Franklin Clarence Mars

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Franklin Clarence Mars
Franklin Clarence Mars.jpg
Born September 24, 1883
Hancock, Minnesota
Died April 8, 1934(1934-04-08) (aged 50)
Chester Springs, Pennsylvania or Baltimore, Maryland
Occupation Founder of Mars, Inc.
Spouse(s) Ethel G. Kissack (m. 1902, div.)
Ethel Veronica Healy (m. 1910)
Children Forrest Mars (b. 1904, with Ethel G.)
Patricia Mars (with Ethel V.)

Franklin Clarence Mars (September 24, 1883 – April 8, 1934), sometimes known as Frank C. Mars, was a United States business magnate who founded the food company Mars, Incorporated, which makes mostly chocolate candy. Mars' son Forrest Edward Mars developed M&M's and the Mars bar.

Family[edit]

Frank Mars was born in 1882 in Hancock, Minnesota.[1] He learned how to hand-dip chocolate candy as a child from his mother Alva, who hoped to entertain him as he had a mild case of polio.[1] He began to sell molasses chips at age 19.[2]

Mars and Ethel G. Kissack (September 29, 1882 – April 11, 1980),[3] a schoolteacher, were married in 1902.[1] Their son, Forrest Mars, Sr., was born in 1904 in Wadena, Minnesota.[1] They divorced.

Mars and Ethel Veronica Healy (1884 – December 25, 1945) were married in 1910.[4] That year he began to sell candy wholesale in Tacoma, Washington.[2]

Mars, Incorporated[edit]

In 1920, they moved to Minneapolis, Minnesota, where Mars founded Mar-O-Bar Co. and began to manufacture chocolate candy bars.[2] The company later incorporated as Mars, Incorporated.[2] In 1923 he introduced his son Forrest's idea,[5] the Milky Way, which became the best-selling candy bar.[2] Mars moved to Chicago in 1929[2] and settled in River Forest. He became an honorary captain of the Oak Park, Illinois police department.[2]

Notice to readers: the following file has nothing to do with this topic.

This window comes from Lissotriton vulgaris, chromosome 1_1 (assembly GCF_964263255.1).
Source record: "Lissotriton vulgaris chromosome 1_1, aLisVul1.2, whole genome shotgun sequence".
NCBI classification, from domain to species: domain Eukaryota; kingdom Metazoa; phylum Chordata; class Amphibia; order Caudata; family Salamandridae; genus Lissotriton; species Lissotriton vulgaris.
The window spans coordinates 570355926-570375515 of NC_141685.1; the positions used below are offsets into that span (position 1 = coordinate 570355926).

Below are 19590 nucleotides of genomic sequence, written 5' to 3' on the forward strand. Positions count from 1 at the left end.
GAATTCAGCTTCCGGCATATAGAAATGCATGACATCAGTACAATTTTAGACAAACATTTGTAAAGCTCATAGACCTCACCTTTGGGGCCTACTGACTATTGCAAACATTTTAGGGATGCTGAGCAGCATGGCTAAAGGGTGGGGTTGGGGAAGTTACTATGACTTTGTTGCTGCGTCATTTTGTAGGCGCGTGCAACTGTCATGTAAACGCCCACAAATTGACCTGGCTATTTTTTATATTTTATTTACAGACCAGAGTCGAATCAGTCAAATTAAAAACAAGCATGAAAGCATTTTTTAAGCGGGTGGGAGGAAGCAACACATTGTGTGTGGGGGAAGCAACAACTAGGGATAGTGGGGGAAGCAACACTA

In 1930, Mars developed the Snickers Bar.[5]

Mars died from heart problems in 1934[2] at age 50, with the ownership of the family business passing to his son Forrest.

Horse racing[edit]

Milky Way Farm Manor House, May 2014.

In the late 1920s, in Pulaski, Tennessee, Mars bought a number of local farms and constructed a large estate called Milky Way Farm. During its construction, Mars employed more than 935 men from Giles County to build a 25,000 square feet (2,300 m²) clubhouse, more than 30 barns, a horse racing track, and a show horse track.[citation needed] Gallahadion won the Kentucky Derby in 1940 after Mars died.[2]

White stone mausoleum with iron doors and "Mars" engraved near the top
Mars private mausoleum in Lakewood Cemetery in Minneapolis

Mars lived the remainder of his life on the 2,800 acre (11 km²) farm and was buried there upon his death in 1934.[citation needed] Ethel V. Mars,[citation needed] his wife, had his body and the mausoleum moved to Minneapolis a few years after his death.[citation needed] Mars is buried in Lakewood Cemetery in Minneapolis.[6]

See also[edit]

References[edit]

  1. ^ a b c d "History". Mars, Incorporated. Retrieved 2008-10-06. 
  2. ^ a b c d e f g h i "Franklin Mars". The Historical Society of Oak Park and River Forest. Retrieved 2011-07-12. 
  3. ^ "Descendants of Gilbert Kissack". Retrieved February 25, 2011. 
  4. ^ "Ethel V. Mars, Head of Candy Firm, Dies". Billboard. January 5, 1946. Retrieved February 25, 2011. 
  5. ^ a b El-Hai, Jack (March 2007). "Candy Bar Combat". Minnesota Monthly (Greenspring Media Group). Retrieved 2008-10-07. 
  6. ^ "Burial Search". Lakewood Cemetery. Retrieved 2008-10-07. [dead link]